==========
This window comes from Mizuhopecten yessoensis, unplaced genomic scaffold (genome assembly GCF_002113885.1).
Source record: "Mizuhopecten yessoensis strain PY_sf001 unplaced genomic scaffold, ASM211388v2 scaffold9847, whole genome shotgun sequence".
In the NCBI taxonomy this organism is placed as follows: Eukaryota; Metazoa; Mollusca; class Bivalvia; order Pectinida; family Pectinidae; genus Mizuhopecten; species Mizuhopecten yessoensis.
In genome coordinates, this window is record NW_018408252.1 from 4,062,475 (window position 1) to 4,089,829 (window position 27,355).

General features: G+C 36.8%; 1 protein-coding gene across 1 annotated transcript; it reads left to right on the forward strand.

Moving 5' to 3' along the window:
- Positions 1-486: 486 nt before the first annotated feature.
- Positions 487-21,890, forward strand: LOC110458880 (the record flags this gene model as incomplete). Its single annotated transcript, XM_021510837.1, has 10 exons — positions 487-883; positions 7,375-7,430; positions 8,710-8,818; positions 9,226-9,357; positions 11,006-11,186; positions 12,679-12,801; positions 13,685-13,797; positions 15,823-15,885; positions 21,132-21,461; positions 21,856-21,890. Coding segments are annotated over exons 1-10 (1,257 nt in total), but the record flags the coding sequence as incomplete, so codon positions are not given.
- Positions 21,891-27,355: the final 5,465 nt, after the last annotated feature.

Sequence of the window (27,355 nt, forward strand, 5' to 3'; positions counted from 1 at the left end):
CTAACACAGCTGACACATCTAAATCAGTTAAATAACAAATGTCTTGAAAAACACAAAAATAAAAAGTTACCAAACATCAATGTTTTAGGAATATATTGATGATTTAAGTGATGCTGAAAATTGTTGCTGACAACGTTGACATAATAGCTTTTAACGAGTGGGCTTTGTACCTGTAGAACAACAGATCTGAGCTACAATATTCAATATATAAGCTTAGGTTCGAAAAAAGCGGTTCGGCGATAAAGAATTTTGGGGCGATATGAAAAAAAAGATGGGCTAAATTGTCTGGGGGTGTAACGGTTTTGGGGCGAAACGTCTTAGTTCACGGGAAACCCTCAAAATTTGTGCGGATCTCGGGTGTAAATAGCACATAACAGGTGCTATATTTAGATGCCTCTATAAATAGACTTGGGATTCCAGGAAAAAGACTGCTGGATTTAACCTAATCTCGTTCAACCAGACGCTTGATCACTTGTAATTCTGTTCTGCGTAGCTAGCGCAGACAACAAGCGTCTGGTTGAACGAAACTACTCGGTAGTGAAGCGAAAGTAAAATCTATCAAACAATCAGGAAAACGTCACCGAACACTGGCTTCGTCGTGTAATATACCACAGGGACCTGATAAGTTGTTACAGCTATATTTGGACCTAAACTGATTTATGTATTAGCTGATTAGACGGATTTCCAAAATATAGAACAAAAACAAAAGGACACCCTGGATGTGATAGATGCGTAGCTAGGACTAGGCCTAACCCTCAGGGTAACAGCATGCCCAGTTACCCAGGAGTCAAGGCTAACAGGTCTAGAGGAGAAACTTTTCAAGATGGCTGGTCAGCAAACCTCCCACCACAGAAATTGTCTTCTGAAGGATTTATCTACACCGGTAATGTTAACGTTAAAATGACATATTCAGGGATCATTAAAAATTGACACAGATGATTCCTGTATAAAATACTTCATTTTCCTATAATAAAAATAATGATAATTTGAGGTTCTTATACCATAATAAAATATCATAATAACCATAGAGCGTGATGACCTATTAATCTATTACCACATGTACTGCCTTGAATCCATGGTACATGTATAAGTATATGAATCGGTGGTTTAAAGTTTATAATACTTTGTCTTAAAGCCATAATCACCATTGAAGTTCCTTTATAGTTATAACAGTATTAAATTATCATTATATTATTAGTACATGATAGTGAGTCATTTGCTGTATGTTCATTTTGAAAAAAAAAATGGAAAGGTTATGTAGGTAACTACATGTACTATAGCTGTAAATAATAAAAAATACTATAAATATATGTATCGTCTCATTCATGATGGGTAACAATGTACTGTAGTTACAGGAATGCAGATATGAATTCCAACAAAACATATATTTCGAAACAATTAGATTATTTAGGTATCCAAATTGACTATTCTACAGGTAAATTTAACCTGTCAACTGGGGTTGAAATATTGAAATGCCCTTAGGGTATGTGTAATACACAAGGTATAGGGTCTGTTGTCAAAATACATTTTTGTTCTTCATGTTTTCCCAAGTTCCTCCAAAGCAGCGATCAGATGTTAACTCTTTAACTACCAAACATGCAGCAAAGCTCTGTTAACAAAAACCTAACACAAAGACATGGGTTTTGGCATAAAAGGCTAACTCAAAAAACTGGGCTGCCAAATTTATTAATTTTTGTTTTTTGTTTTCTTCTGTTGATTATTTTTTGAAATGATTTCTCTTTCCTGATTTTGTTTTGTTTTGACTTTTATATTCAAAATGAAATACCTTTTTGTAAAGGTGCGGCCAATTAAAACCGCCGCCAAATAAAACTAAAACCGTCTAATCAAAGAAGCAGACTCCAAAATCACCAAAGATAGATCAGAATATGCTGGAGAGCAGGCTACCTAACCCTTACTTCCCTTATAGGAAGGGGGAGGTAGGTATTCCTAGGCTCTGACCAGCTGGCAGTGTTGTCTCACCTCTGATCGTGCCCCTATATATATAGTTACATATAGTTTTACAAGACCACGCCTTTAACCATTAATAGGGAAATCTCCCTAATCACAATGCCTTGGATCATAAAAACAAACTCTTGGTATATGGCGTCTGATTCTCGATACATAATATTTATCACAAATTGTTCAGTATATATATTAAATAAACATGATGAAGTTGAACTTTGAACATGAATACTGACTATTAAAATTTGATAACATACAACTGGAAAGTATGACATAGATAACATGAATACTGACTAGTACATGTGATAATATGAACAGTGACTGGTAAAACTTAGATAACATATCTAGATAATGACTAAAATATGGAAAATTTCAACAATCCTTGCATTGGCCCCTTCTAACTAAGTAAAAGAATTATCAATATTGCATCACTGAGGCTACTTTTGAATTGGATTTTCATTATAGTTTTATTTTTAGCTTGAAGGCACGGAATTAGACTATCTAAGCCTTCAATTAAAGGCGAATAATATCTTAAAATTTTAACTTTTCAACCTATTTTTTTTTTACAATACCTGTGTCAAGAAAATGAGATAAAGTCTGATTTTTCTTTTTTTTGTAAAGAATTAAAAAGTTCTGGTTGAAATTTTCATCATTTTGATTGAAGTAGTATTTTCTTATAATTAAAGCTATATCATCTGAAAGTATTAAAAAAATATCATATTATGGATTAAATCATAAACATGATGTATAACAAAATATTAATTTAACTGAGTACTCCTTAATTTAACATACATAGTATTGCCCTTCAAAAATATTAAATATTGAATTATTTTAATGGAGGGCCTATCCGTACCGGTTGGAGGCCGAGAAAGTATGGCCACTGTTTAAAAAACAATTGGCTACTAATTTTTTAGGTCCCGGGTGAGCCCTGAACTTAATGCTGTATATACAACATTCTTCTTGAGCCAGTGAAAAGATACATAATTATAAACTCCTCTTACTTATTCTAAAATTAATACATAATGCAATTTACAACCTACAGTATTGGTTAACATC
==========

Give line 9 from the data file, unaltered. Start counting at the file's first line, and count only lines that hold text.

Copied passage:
- Positions 21,891-27,355: the final 5,465 nt, after the last annotated feature.